A new mass-mailing virus masquerading as a security
patch from Microsoft
is on the loose and anti-virus
experts say it has the ability to steal account information and e-mail
server details from infected systems.
The [email protected] or [email protected] (Swen/Gibe) virus couldn’t have come at a worst time for Microsoft and computer users in general — now that software patches to fix buggy code has slowly crept into the public lexicon. After the SoBig and MSBlaster in August made national headlines, security experts now fear the heightened attention will now cause many victims to blindly fall prey to the new masquerade.
The new virus, which originated in
Europe, has started infected e-mail inboxes in the U.S., arriving with a
.EXE attachment with the subject line “Microsoft Internet Update Pack”,
“Microsoft Critical Patch” or “Newest Security Update”.
According to Symantec Security Response, the worm uses its own SMTP
engine to spread itself and attempts to kill anti-virus and personal
firewall programs running on a computer. Swen/Gibe is also capable of
exploiting a known Internet Explorer vulnerability to spread via
peer-to-peer networks like Kazaa and IRC.
Ken Dunham, Malicious Code Intelligence Manager for Virginia-based
iDefense, warned that the Swen/Gibe worm “is quickly gaining ground in
Europe and has the potential to become
very widespread in a short period of time.”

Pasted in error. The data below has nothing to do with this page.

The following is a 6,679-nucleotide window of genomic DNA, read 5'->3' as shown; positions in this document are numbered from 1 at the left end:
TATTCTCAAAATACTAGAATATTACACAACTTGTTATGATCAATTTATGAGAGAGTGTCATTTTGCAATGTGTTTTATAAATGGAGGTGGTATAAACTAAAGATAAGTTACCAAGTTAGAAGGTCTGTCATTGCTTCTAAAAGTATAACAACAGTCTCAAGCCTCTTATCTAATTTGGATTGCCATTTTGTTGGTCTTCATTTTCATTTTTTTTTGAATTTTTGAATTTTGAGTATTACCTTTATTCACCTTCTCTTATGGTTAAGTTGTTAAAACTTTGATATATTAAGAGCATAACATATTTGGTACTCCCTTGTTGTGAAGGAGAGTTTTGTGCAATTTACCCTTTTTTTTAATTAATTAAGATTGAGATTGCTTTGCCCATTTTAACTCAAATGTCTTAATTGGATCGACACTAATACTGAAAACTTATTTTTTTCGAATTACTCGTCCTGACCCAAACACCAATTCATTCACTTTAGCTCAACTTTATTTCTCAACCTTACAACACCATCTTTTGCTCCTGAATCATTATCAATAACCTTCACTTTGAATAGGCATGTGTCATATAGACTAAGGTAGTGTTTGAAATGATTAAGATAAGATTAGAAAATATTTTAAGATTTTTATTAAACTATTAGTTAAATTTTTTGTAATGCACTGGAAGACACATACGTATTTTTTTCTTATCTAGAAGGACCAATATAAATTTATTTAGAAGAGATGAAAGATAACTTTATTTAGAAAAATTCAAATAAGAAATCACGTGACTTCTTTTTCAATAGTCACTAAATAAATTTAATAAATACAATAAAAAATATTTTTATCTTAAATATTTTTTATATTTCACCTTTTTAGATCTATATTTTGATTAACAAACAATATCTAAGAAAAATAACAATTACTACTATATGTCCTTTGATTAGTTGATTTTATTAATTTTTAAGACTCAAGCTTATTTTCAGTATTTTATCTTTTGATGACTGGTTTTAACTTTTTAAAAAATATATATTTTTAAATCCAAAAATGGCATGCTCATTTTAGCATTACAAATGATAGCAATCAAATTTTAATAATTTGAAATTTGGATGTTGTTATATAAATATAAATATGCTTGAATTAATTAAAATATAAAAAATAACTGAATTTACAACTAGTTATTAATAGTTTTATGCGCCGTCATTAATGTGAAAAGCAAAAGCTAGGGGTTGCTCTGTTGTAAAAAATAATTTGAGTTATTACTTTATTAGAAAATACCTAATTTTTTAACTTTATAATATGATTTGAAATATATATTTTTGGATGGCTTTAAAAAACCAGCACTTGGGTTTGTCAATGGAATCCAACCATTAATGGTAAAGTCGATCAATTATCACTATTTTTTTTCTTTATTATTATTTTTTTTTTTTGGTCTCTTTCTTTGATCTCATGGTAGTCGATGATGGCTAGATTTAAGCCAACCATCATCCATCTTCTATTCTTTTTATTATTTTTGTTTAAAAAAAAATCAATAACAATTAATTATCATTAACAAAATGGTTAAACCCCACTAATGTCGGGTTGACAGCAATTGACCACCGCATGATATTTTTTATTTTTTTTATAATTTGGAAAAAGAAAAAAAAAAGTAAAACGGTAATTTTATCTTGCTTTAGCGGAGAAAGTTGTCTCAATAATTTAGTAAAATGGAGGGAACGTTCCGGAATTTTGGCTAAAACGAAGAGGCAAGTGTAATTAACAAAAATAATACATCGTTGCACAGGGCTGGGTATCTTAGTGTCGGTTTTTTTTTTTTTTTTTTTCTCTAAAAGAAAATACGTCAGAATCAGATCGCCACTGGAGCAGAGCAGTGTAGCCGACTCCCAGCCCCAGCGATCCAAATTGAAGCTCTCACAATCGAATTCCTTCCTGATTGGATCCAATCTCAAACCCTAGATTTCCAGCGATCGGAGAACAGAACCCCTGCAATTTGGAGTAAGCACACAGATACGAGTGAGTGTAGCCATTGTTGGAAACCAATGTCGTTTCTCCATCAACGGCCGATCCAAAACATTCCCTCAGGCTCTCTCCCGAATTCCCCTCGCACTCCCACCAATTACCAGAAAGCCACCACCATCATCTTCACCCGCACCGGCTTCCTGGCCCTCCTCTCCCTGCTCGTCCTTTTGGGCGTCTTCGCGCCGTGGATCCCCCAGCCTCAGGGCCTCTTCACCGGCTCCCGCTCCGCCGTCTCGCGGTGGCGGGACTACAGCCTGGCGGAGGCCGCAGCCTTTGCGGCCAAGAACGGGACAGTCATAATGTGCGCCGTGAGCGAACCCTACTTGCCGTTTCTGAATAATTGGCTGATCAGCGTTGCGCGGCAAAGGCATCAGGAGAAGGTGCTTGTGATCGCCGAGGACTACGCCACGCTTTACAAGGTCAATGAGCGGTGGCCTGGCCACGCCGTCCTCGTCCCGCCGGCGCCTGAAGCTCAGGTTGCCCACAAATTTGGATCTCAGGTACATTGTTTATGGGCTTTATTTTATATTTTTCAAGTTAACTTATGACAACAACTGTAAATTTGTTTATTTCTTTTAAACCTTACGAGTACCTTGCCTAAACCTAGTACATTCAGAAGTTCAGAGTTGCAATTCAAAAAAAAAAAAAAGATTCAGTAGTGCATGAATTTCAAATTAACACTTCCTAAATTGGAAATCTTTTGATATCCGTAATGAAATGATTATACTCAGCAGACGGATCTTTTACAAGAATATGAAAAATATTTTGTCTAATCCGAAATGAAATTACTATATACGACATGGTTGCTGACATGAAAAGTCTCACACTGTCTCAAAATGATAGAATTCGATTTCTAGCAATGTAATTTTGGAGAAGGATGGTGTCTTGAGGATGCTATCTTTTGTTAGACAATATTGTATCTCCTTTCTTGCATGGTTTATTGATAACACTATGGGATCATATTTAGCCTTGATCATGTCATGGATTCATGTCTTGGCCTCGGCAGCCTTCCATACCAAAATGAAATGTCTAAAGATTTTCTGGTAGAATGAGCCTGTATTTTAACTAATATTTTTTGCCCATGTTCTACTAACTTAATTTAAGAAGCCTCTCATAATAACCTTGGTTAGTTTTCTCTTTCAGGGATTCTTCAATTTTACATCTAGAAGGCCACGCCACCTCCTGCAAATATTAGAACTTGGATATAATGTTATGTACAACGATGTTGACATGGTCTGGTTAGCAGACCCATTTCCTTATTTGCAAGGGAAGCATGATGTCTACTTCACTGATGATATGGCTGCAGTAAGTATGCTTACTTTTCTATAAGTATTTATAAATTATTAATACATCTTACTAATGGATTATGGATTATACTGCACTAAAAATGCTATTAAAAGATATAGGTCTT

Dunham said Swen/Gibe preys on the good nature of individuals who want to
ensure computers are patched in the wake of a rise in security vulnerability
warnings. He described the virus as “highly virulent” with the ability to
auto-start in a variety of ways on an infected computer.
The virus, which was written in C++, auto-executes the e-mail attachment
on vulnerable computers by exploiting a known Microsoft vulnerability
(MS01-020) and is capable of swiping an infected user’s name, password and
e-mail server details, Dunham warned.
To curb the spread of Swen/Gibe, Dunham suggested that .EXE files be
blocked at the gateway. In addition, he recommended users avoid the use of
instant messaging (IM) and P2P software.
According to iDefense’s Dunham, Home, SOHO, and Asian based computers are
at the greatest risk for this type of attack since they are the sectors that
traditionally update against such patches at a much lower rate as compared
to that of the corporate world in the U.S.
He suggested enterprise IT admins educate users about the dangers of
believing unsolicited e-mails sent to them from well-known companies such as
Microsoft. “Warn them about not executing any attachments claiming to be a
patch, update, or virus fix,” he added.
“The P2P filenames are also designed to appear as a fix tool for various
viruses that are household names, such as SoBig and BugBear. This type of
social engineering has proven to be highly effective in former e-mail based
worms,” he added.